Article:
South Dakota Bald Eagle Awareness Days         Bald Eagle Awareness Days
Winter Eagle Viewing

Adult has dark body with white head and tail. Adult is dark brown with a golden nape of neck.
Immatures are dark-bodied with irregular white mottling in wings and tail. Immatures are dark-bodied with white in wing patch and at base of tail.
Legs are feathered to mid-leg only. Legs are completely feathered.
Weigh 6-14 pounds; wingspread is 6-8 feet. Weigh 7-13 pounds; wingspread is 5-7 feet.
Females 1/3 larger than males. Females 1/3 larger than males.

The Past: When Europeans first arrived in North America, the continent had an estimated 50,000 breeding pairs in the lower 48 states. Shooting, habitat loss, and the accumulation of pesticides such as DDT in the food chain reduced this species nearly to the point of extinction.

The Present: With the banning of DDT in the United States and the protection offered by the Endangered Species Act, the bald eagle has rebounded. The lower 48 states currently have an estimated 6,500 bald eagle pairs. Cooperative conservation efforts led the U.S. Fish and Wildlife Service to reclassify the bald eagle as a threatened species. In South Dakota, the bald eagle is a state threatened species.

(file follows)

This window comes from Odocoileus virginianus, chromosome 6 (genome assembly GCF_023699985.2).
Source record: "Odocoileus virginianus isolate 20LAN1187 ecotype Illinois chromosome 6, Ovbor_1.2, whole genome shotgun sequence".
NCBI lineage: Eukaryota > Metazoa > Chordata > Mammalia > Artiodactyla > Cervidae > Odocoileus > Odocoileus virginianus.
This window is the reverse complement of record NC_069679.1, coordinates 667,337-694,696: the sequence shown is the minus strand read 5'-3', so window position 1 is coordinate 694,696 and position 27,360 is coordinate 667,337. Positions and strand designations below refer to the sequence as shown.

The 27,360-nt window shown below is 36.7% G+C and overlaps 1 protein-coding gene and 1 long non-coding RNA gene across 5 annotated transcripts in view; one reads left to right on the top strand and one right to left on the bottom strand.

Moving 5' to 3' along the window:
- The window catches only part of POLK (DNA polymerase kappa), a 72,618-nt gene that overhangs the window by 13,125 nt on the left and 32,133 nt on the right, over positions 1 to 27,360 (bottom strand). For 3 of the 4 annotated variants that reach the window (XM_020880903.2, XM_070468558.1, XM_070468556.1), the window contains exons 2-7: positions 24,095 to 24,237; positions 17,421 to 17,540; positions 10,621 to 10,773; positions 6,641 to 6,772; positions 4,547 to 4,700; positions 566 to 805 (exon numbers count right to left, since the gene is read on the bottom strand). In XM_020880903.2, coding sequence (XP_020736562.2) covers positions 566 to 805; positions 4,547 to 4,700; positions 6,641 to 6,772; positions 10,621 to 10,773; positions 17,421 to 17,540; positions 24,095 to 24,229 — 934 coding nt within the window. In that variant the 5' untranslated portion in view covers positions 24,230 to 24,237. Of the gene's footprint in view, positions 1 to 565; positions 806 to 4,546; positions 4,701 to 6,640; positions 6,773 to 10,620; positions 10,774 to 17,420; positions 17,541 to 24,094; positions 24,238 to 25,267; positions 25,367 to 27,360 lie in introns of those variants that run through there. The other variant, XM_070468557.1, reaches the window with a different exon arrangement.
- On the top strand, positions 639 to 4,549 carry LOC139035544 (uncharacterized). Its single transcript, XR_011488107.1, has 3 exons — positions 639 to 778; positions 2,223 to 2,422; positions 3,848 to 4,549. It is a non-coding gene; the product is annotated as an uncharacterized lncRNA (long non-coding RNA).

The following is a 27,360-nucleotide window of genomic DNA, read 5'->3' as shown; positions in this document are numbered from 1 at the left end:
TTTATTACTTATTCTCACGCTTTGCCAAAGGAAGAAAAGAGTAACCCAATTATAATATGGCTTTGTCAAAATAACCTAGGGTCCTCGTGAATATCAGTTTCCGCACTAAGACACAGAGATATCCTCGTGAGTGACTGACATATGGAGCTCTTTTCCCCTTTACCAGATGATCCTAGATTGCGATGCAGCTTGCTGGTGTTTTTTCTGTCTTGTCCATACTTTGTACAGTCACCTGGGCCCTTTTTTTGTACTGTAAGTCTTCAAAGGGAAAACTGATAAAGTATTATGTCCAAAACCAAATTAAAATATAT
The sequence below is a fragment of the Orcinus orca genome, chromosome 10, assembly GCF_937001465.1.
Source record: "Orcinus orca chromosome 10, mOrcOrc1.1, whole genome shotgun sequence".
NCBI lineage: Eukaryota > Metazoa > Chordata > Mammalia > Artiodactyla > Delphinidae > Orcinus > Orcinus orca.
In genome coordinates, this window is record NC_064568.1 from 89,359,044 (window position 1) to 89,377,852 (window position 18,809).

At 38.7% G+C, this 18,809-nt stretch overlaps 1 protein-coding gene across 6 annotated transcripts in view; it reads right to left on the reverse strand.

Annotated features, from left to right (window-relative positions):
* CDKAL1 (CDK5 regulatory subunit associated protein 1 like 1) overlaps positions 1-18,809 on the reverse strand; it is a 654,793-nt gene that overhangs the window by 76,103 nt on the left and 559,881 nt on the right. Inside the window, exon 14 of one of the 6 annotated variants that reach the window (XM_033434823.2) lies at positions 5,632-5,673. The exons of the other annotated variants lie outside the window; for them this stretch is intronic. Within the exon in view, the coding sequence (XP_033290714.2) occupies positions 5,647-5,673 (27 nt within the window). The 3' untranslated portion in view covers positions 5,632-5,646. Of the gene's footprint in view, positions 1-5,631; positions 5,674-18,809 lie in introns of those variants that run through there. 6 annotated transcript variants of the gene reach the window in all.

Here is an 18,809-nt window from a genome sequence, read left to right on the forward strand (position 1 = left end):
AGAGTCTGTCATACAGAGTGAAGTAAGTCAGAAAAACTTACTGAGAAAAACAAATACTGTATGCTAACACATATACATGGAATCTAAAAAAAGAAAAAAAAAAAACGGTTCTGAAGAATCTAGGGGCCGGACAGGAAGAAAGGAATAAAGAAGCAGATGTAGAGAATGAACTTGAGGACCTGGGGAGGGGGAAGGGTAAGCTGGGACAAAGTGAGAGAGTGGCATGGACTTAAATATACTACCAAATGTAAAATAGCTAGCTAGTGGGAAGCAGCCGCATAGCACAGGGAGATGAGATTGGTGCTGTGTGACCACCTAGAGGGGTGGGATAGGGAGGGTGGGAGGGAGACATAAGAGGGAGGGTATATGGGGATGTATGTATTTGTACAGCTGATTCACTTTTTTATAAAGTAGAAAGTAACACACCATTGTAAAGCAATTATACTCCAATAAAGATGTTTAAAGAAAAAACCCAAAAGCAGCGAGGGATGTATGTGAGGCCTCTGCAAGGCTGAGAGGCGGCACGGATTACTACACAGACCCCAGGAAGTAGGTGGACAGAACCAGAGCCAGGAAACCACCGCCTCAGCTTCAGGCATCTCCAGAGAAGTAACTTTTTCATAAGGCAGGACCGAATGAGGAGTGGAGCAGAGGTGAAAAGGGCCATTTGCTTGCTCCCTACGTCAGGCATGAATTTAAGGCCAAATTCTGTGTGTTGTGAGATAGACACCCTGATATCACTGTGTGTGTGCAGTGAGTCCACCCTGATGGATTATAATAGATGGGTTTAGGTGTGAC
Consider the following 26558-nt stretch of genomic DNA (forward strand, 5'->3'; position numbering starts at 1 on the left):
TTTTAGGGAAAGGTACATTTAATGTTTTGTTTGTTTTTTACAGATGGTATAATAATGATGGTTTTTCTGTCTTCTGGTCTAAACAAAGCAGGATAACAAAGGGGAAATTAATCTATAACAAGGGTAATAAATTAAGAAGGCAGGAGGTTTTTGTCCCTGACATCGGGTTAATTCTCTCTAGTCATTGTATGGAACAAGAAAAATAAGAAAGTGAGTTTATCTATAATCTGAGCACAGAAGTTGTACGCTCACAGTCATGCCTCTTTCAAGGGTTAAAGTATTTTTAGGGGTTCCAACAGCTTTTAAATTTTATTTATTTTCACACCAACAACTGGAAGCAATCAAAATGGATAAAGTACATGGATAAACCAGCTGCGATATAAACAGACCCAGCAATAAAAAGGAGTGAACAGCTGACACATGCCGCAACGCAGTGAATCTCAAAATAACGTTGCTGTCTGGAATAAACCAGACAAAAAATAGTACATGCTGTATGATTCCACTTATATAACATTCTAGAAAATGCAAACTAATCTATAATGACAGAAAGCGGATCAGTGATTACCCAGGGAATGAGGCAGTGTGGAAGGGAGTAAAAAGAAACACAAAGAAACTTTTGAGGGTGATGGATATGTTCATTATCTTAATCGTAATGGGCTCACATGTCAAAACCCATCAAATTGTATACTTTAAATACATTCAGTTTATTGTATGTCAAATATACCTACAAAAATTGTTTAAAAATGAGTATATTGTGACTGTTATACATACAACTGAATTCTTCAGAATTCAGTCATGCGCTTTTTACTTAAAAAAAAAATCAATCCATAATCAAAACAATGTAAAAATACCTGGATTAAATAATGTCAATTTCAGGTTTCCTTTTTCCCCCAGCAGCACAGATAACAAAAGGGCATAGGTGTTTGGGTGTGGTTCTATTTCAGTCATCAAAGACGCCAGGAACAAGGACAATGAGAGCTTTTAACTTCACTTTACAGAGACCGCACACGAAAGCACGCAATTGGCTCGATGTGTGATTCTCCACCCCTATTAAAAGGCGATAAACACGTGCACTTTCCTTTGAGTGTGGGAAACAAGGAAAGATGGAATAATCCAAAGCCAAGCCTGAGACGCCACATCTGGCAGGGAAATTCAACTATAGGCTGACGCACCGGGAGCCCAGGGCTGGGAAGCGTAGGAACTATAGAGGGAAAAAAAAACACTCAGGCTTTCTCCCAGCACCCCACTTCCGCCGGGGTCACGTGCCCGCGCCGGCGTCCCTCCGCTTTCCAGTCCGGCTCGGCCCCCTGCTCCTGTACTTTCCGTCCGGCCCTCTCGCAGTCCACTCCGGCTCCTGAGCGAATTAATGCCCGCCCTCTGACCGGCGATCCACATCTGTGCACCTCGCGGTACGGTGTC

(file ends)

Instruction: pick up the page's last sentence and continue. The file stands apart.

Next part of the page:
The Future: Continued habitat loss is likely as we try to meet our demands for energy, timber, food, and development space. Pollution effects, illegal shooting, and illegal poisoning are all likely to continue to hurt the bald eagle and other wildlife species. Increased law enforcement can help protect individuals, but without a check on loss of diverse habitats, the bald eagle and many other species will continue to face survival challenges in the future.

 Bald Eagle Awareness Days

 Watching Eagles


 Educational Activities


Download an eagle brochure (PDF file) by clicking here. Brochures can be obtained from the South Dakota Department of Game, Fish & Parks at 523 East Capitol Avenue in Pierre, South Dakota 57501.  If you have questions or comments, email or call the South Dakota Department of Game, Fish and Parks at (605) 773-4229.